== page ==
Over the last decade, the Federal Trade Commission has settled nearly four dozen cases alleging that a failure to have “reasonable” data security constitutes an unfair or deceptive trade practice. The FTC has established no clear data security standards, and no court has ever ever ruled on the FTC’s assertions, but two pending litigations may finally finally allow the courts to rule on the legal validity of what the FTC calls its “common law of settlements” — and whether the agency can continue bringing such data security enforcement actions.
Join TechFreedom and Cause of Action for a livestreamed luncheon discussion on September 12 about these two cases and what they might mean for the future of consumer protection and competition regulation. We’ll hear from Mike Daugherty, founder of LabMD, a small cancer diagnostic lab based in Atlanta. Represented by Cause of Action, a non-profit dedicated to government transparency and accountability, LabMD is defending against the FTC complaint, which focuses on the fact that, in 2007, a government-funded surveillance program was able to access a file containing patient information on LabMD’s network through the Limewire filesharing program. Mike will preview his new book, The Devil Inside the Beltway: The Shocking Exposé of the US Government’s Surveillance and Overreach into Cybersecurity, Medicine and Small Business, due out September 17. (Hint: the “devil” is a broader regulatory mentality.)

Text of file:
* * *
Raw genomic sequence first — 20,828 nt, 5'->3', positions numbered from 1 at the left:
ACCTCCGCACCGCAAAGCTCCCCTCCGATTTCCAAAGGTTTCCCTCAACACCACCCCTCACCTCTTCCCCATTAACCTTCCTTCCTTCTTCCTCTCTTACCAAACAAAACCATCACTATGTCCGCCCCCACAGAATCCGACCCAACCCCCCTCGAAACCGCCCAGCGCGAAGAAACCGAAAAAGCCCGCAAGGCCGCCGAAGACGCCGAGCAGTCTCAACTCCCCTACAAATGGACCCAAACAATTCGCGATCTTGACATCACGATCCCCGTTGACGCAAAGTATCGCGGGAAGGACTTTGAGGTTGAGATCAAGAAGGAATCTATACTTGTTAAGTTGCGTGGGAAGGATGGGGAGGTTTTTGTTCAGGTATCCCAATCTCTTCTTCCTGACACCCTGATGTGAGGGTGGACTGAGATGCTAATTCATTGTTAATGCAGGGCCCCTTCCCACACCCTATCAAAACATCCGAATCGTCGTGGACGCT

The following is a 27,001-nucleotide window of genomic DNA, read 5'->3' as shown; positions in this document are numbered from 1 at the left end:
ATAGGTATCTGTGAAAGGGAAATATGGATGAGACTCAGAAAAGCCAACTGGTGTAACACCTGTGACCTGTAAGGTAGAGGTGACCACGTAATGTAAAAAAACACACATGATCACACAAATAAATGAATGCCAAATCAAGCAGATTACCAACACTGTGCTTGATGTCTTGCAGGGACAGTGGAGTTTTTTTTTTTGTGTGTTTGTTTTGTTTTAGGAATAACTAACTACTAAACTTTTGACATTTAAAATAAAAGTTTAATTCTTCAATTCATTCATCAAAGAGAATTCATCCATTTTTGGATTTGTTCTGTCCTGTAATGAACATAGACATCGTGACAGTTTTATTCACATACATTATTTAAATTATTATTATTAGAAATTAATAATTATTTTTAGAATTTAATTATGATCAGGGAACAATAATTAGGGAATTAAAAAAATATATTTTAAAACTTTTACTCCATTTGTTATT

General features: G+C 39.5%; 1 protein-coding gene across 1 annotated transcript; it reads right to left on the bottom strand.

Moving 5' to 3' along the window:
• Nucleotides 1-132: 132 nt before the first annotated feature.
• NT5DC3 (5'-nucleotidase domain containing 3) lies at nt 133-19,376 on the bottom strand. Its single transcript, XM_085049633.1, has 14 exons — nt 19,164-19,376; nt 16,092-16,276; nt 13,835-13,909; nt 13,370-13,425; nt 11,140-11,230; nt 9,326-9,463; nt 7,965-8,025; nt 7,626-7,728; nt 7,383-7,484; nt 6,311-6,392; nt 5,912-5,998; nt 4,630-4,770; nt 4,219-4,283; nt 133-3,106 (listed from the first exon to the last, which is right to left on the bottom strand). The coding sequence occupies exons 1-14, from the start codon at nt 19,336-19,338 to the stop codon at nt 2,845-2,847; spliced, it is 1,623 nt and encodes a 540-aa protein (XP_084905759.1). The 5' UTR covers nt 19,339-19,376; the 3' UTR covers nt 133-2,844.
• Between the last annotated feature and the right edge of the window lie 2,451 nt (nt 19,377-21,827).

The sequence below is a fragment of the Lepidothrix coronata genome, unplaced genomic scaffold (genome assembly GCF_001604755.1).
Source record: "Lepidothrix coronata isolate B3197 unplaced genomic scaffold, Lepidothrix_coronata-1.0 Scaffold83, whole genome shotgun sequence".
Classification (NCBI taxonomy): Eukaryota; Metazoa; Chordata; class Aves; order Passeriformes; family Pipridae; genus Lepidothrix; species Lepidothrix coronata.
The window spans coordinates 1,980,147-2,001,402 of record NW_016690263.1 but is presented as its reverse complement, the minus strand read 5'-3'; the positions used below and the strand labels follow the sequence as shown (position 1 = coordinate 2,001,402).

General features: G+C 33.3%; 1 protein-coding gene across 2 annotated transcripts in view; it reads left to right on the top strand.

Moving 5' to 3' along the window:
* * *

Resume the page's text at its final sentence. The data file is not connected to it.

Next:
Our panel of legal experts will discuss the unique aspects of the LabMD case, especially the FTC’s decision not to prosecute filesharing services like Limewire for unfair trade practices in configuring their software to trick users into sharing files unintentionally — a decision the FTC eventually reversed, but not until it finally brought an enforcement action against Frostwire in 2011 for the same unfair practice. The panel will also discuss the larger legal issues raised by the LabMD case, the FTC’s pending litigation with Wyndham Hotels, and other recent cases settled by the FTC. Is the FTC’s approach consistent with the rule of law? Could it be? Does it actually protect consumers? What should the courts and Congress do?
Thursday, September 12, 2013
12 p.m. (registration and coffee opens at 11:45, event and livestream at 12:15)
100 Maryland Ave NE
Washington D.C. 20002